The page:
When Shadow finally meets Derry again, it is so good and so wonderful! And so sweet!
Their reunion was one that only two desperately in love who had been separated by pain and distance could experience. After their passion was spent, Derry lay with his head on Shadow’s chest, gently tracing each of Shadow’s tattoos, as though committing them to memory. Frowning when he found a scar. His hand rested over the large scar over Shadow’s heart. “You’ve been through much to find me.”
And Shadow’s words:
Shadow’s heart clenched. “What? Of course, I’m staying. That was the point of finding you! I left the Band for you.” He grabbed Derry’s chin so he could look into Derry’s eyes, searching them.
There’s so much more. Shadow finds Ruyne and the Band and together they try to save Derry. And there was a fight once or twice between Ruyne and Silver, but they get through it, and I don’t know what to say.
Because the monster is Travain, who did not die quite normally, and is now a monstrous blight with an amazing amount of power, who has grown more evil and depraved, no longer human at all, under the curse of the Siren Queen.
There was so much I really, really liked about it. I liked Ruyne’s realization that his mother’s last advice was for him and his friends to stay together, and maybe getting separated from them was his one true failure or mistake.
Ruyne and Silver
Ruyne turned to Silver, hesitating. “You don’t have to come, Silver.”
Silver shook his head and took Ruyne’s hand. “My place is at your side, always, Leader.” He gave Ruyne as reassuring a smile as he could and tried to harmonize his Song magic with Ruyne’s to steady them both.
More of Ruyne and Silver
Ruyne thought back to their battles with Travain for Derry. Truyna had forced Derry’s will out of the body like a spirit. He thought about how Shadow had moved and killed in battle. “Only the dead go to the sea,” Ruyne repeated in a murmur.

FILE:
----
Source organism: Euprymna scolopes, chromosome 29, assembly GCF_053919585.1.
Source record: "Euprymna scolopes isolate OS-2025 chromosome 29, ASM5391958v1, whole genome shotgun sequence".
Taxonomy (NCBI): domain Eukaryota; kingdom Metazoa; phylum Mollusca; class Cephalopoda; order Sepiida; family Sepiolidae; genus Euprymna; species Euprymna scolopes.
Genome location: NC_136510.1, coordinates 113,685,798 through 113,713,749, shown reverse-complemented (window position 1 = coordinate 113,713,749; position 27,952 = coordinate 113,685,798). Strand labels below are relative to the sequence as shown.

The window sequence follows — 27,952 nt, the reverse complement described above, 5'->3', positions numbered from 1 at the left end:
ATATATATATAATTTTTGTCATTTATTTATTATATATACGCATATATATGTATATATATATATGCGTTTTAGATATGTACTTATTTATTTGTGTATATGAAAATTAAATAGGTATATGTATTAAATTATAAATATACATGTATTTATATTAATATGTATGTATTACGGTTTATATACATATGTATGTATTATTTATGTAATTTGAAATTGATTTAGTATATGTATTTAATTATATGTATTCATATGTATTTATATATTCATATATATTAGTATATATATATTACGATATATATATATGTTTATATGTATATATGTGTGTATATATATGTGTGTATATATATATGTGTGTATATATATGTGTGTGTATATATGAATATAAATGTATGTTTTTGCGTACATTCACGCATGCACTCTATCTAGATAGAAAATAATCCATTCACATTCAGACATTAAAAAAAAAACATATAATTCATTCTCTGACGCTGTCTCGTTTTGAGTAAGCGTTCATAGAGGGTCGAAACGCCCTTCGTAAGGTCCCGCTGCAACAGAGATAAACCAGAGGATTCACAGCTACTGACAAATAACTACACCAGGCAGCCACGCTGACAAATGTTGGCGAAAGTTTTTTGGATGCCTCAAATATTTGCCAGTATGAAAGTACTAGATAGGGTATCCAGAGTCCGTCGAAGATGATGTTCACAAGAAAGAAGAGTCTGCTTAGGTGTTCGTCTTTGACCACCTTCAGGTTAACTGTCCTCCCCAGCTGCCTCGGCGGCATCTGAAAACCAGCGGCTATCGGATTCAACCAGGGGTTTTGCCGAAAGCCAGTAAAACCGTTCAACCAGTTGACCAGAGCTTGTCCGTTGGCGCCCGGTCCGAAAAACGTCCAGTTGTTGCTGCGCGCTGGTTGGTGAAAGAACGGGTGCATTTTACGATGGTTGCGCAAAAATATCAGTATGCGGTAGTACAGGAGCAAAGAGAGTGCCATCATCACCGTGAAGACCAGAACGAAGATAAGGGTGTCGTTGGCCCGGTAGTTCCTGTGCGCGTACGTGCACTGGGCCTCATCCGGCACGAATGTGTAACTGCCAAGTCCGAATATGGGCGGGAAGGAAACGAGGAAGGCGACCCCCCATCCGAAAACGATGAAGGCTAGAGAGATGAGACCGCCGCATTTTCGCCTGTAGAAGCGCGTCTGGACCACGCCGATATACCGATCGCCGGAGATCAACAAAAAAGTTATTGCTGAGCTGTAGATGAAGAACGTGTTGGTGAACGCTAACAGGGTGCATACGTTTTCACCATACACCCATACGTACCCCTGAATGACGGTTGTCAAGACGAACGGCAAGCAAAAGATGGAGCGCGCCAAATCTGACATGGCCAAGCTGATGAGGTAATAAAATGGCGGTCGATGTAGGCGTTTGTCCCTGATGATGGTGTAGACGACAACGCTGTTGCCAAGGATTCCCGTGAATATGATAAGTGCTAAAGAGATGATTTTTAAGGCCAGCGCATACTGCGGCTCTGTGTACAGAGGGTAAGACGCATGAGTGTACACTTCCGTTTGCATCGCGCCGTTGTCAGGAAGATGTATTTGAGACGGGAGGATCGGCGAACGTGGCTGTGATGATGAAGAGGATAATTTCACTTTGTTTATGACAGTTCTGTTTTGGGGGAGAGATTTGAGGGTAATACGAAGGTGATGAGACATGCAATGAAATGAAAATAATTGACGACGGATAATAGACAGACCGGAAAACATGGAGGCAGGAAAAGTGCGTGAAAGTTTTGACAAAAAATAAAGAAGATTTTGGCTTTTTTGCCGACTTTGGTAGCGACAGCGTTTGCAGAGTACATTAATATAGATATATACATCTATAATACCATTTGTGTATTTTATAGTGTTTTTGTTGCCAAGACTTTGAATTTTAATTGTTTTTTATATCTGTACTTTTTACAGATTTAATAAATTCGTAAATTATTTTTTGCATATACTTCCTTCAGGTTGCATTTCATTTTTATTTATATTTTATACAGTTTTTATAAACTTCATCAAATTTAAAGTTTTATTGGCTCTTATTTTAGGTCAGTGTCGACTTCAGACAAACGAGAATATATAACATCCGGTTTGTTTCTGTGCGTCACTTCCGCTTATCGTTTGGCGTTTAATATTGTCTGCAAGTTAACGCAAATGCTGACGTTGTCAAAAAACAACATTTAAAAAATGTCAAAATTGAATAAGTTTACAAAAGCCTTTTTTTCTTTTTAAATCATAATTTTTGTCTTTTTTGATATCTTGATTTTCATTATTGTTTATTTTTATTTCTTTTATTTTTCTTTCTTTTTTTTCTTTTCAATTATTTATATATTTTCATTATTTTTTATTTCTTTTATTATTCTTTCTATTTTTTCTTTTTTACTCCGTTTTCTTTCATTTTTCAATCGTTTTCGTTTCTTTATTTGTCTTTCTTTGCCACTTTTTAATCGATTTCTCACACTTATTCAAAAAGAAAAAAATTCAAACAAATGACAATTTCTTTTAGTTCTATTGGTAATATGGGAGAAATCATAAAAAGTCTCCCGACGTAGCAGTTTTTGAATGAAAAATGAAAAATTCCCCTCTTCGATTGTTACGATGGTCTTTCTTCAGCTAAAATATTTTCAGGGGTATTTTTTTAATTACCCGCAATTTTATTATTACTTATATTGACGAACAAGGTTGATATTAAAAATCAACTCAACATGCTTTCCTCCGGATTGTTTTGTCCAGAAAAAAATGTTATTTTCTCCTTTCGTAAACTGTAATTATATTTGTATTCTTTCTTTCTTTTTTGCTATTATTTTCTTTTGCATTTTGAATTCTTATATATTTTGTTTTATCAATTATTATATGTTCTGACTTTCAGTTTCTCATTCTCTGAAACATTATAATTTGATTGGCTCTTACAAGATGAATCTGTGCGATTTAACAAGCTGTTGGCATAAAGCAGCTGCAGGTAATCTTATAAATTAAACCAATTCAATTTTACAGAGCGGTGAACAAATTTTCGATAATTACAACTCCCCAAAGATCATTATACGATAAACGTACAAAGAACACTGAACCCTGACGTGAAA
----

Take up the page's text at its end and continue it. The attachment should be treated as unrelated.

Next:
“Then Shadow is leading us to join him. Why?” Silver slipped his arm through Ruyne’s, clinging to him.
Ruyne looked up at the blinding sky. Angry wisps of cloud offered no respite from the burning sunlight. “Because our world is ending, Silver.”
Shadow to Ruyne (one of my favourites):
Shadow reached over to rest his hand on Ruyne’s shoulder. “You didn’t fail anyone. You’re the Leader thaat will save us all. I believe in you. Yes, Derry has physically died, like I have. Silver was not wrong when he said the monster killed Derry so long ago. But we live still, don’t you see? All the Dusksingers that have passed before us wait beneath the sea just like the legends say. They’re not dead or gone. They live in a different way.”
“Derry doesn’t know yet,” Ruyne observed as he crossed his arms.
And the last scene is such a beautiful, fairy tale ending. I liked it so much.
“The world will sort itself out. Until it does, you will be safe beneath the waves, my children. Let us go home,” the Queen declared, then dove beneath the waves with them in her protective grasp.
But probably my favourite thing is how much Shadow will go through for Derry … how much love there is between the characters. The important thing is how you love. How Shadow never abandons Derry.
But one last quote! Another of my favourites (since anyone who knows me knows I never have favourites):
Finally, the voice spoke again, “Do you know what you ask, Leader Ruyne? Is this one member of your Band worth any cost?
Ruyne closed his eyes. Any cost? He didn’t know what she was alluding to. “Yes, Goddess. We do not leave any of our Band behind. We cannot let this evil continue in his form.”
“Even if it costs you the rest of your Band?” The voice scoffed.
“Each of us would gladly pay with our lives to free him,” Bronze’s voice rang out strongly behind Ruyne as he and the rest of the Band walked up.
I have to stop myself here! It’s much better with all the context, but here’s a glimpse of what I loved in Cursed Song.